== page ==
ESRI ArcGIS 9.3 Desktop Now Features Microsoft Virtual Earth

Today, we’re announcing a closer and much deeper relationship with ESRI by integrating Virtual Earth into their ArcGIS Desktop product. As a part of the version 9.3 release, Virtual Earth will natively be a premium content layer so you can simply select to view your data on our roads, high resolution aerial photography and Bird’s Eye imagery. This is different from the “ESRI ArcGIS Web Map with Bing Maps Aerial Virtual Earth Imagery ” because that is working directly with the JavaScript controls. The big news today is that right in ESRI ArcGIS Desktop 9.3 you will have Virtual Earth maps to better visualize your data.


Now, this doesn’t give you a free pass to publish data onto Virtual Earth maps. The premium content layer is just that for ArcGIS Desktop. If you plan to publish the data you’re still restricted to the Virtual Earth terms of use, so if you plan to publish it to the web you’ll want to get a license (Reach out to our Microsoft Maps Licensing team).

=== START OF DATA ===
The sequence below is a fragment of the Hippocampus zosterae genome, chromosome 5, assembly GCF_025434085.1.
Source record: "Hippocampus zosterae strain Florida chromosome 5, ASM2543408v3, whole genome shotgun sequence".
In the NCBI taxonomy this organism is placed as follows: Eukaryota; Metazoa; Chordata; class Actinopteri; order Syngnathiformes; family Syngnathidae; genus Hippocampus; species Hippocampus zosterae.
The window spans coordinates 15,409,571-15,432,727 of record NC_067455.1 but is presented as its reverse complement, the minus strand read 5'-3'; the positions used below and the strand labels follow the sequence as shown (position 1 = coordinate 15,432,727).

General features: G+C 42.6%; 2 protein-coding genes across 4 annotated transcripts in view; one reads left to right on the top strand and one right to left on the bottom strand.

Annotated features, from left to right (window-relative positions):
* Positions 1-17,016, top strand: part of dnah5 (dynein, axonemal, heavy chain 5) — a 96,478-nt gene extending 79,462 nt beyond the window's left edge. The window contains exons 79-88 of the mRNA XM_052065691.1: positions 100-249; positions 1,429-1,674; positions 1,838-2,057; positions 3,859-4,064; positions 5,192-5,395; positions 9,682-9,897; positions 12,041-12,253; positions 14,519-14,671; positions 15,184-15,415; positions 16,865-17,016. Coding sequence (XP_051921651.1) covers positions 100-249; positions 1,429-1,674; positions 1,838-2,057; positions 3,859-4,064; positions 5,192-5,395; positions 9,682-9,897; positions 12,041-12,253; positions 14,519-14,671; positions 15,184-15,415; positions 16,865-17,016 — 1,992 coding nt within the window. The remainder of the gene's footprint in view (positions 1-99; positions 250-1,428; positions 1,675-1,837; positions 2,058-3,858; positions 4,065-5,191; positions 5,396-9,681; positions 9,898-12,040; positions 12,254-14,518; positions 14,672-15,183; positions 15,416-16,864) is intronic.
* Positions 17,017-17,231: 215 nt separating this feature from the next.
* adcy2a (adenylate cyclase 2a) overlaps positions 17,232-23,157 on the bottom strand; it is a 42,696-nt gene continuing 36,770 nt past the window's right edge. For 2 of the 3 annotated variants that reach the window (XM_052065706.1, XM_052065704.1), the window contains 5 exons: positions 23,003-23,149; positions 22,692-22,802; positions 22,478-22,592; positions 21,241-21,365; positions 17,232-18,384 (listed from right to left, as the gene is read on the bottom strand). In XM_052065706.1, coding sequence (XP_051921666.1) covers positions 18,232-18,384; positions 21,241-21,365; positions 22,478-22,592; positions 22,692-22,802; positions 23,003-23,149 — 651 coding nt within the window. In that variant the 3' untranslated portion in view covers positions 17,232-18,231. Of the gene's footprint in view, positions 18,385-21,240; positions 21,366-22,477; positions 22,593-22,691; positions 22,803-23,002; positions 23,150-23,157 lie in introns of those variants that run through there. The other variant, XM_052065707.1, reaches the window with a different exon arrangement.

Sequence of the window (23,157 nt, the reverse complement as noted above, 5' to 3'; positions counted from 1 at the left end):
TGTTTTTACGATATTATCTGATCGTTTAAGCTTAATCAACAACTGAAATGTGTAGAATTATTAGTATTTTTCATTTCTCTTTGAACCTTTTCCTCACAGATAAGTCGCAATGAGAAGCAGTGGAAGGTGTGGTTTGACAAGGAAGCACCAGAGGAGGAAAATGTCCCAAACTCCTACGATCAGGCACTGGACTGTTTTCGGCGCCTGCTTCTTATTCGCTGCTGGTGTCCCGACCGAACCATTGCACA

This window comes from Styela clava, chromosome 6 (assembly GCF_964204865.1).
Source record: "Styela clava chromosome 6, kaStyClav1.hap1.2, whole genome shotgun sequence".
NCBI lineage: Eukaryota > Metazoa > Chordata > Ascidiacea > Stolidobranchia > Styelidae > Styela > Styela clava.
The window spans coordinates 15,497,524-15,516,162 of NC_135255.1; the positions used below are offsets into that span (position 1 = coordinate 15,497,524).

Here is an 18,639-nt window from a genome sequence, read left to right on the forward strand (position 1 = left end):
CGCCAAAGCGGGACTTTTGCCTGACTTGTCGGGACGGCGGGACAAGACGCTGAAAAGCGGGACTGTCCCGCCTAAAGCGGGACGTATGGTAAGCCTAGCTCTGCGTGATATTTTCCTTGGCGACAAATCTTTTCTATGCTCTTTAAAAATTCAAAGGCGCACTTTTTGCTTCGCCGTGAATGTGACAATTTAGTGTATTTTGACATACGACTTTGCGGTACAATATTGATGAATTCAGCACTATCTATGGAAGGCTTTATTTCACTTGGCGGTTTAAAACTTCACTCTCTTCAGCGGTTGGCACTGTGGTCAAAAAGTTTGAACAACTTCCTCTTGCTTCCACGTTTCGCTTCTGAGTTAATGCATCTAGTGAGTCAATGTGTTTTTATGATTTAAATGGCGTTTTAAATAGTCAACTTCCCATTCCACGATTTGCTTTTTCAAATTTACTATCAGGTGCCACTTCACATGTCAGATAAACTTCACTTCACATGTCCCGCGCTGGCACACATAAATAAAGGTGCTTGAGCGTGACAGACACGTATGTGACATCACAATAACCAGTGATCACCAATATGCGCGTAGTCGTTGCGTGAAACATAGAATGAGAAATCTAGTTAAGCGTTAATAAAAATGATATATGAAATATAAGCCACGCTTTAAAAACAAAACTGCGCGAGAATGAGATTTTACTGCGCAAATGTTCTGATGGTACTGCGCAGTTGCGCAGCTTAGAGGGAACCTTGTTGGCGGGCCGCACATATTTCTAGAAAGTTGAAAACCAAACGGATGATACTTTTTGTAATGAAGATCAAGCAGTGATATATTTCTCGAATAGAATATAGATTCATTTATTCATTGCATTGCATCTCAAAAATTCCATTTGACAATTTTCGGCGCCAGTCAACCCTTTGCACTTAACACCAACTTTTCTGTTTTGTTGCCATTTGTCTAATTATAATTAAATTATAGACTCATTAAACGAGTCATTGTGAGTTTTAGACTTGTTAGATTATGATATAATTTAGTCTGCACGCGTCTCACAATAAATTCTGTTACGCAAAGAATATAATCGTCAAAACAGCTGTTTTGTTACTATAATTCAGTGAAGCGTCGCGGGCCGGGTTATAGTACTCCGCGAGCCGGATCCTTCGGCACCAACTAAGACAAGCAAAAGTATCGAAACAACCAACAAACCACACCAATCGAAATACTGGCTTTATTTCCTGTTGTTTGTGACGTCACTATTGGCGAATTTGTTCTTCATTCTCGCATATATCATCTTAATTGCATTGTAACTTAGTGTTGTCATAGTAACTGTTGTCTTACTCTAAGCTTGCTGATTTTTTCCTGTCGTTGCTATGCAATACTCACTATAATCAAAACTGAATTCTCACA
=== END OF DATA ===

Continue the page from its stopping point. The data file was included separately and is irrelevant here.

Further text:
Here’s the official press release, plus some FAQ’s below that….

Microsoft Virtual Earth to Be Offered with ESRI’s ArcGIS Online Services

Mapping platform collaboration helps improve business processes, unlock and gain insight into data, and create better citizen and customer connections

Redmond, Wash., and Redlands, Calif. — July 29, 2008 — Microsoft Corp. and ESRI today announced that ESRI ArcGIS users will have access to the robust mapping and imagery content provided by the Microsoft Virtual Earth platform inside ArcGIS Desktop and ArcGIS Server. With Virtual Earth seamlessly integrated into ArcGIS 9.3 Desktop, ArcGIS users are now able to easily add base maps, which feature rich aerial and hybrid views, to perform data creation, editing, analysis, authoring, and map publishing with one-click access.